Family's tribute to leaukaemia suffer

By James HoreTHE family of a man who died from leukaemia have called on the public to register to give bone marrow donations to help save other people's lives.

By James Hore

THE family of a man who died from leukaemia have called on the public to register to give bone marrow donations to help save other people's lives.

Garry Morris, 33, was diagnosed with a particularly strong form of the blood disease in January this year and died earlier this month.

The former Harwich School pupil had been a promising DJ and his work had featured in magazines and had been getting airplay on the radio in Ireland where he lived.


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His mother Val, of Lee Road, Dovercourt, paid tribute last night to her son and the brave battle he fought.

"It was acute myeloid leukaemia, which is a very aggressive strain. When we found out he had it, it came totally out of the blue," she said.

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"We have been with him for the last six weeks in Ireland because we knew he was very ill, but each time doctors told us he would not survive for much longer, he would bounce back.

"Garry's love was his music and even when he became very ill, we tried to get him back to his studio from the hospital for a few hours so he could carry on making music - it made him so happy and I am glad we were able to do that."

She said her son had been working on a CD and was determined to complete it before he became too ill.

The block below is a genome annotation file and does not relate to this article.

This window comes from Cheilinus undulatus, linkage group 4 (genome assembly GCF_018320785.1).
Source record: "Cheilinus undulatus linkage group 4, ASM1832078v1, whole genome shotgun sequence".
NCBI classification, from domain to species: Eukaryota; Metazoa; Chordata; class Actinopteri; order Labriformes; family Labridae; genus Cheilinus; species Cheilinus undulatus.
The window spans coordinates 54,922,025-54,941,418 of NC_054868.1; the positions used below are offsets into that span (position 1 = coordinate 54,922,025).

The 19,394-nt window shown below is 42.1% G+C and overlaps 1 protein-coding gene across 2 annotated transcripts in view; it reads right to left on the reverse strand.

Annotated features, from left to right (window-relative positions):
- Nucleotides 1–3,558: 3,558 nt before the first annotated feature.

Mr Morris' sister, Jane, said a bone marrow donor had been found for her brother, but because his chemotherapy had not worked, a transplant would not have been successful.

She added: "I would urge everyone to not only register to give blood, but also to donate bone marrow.

"Me and my brother Scott were tested, but did not form a match, but they did find a match on the register. For other people that could mean the difference between life and death.

"He was amazing really - he was not worried about his death and was at ease about the whole thing and even had the priest in tears talking about it.

"He had an amazing sense of humour and did not lose that until he could not talk anymore - it was not all depressing and he never complained at all."

Mrs Morris and her daughter also paid tribute to the devotion and care their son and brother had received in the Irish hospitals and at his hospice.

Mr Morris was married to Marie and was buried in the St Peter's Church in Milford, County Donegal, where the couple had married four years ago.

His wife asked that anyone wanting to make donations should send them to the Anthony Nolan Trust, which provides bone marrow transplants for patients.

james.hore@eadt.co.uk

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